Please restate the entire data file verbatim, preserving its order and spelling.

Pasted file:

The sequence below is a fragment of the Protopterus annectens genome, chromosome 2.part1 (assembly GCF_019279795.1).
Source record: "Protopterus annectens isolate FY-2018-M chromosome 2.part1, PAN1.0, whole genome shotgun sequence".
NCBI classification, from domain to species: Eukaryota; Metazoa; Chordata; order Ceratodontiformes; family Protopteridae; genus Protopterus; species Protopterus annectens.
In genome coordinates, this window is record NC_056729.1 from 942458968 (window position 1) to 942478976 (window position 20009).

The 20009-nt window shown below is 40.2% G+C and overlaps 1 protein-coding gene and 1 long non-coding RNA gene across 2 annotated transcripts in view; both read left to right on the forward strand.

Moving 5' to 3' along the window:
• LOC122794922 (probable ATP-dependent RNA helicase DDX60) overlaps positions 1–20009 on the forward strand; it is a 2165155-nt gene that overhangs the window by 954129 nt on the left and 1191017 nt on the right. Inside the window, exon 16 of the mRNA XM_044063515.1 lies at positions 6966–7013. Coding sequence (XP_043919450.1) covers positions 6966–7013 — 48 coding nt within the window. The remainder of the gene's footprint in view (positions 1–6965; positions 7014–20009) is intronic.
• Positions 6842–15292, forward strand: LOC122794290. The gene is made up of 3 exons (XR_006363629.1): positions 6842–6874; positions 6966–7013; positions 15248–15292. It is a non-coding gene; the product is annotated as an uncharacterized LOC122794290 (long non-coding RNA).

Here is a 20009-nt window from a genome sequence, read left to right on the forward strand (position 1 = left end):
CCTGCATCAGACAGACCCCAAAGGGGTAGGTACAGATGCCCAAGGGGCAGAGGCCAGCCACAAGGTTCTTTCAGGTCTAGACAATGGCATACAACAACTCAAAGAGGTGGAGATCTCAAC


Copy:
The sequence below is a fragment of the Protopterus annectens genome, chromosome 2.part1 (assembly GCF_019279795.1).
Source record: "Protopterus annectens isolate FY-2018-M chromosome 2.part1, PAN1.0, whole genome shotgun sequence".
NCBI classification, from domain to species: Eukaryota; Metazoa; Chordata; order Ceratodontiformes; family Protopteridae; genus Protopterus; species Protopterus annectens.
In genome coordinates, this window is record NC_056729.1 from 942458968 (window position 1) to 942478976 (window position 20009).

The 20009-nt window shown below is 40.2% G+C and overlaps 1 protein-coding gene and 1 long non-coding RNA gene across 2 annotated transcripts in view; both read left to right on the forward strand.

Moving 5' to 3' along the window:
• LOC122794922 (probable ATP-dependent RNA helicase DDX60) overlaps positions 1–20009 on the forward strand; it is a 2165155-nt gene that overhangs the window by 954129 nt on the left and 1191017 nt on the right. Inside the window, exon 16 of the mRNA XM_044063515.1 lies at positions 6966–7013. Coding sequence (XP_043919450.1) covers positions 6966–7013 — 48 coding nt within the window. The remainder of the gene's footprint in view (positions 1–6965; positions 7014–20009) is intronic.
• Positions 6842–15292, forward strand: LOC122794290. The gene is made up of 3 exons (XR_006363629.1): positions 6842–6874; positions 6966–7013; positions 15248–15292. It is a non-coding gene; the product is annotated as an uncharacterized LOC122794290 (long non-coding RNA).

Here is a 20009-nt window from a genome sequence, read left to right on the forward strand (position 1 = left end):
CCTGCATCAGACAGACCCCAAAGGGGTAGGTACAGATGCCCAAGGGGCAGAGGCCAGCCACAAGGTTCTTTCAGGTCTAGACAATGGCATACAACAACTCAAAGAGGTGGAGATCTCAAC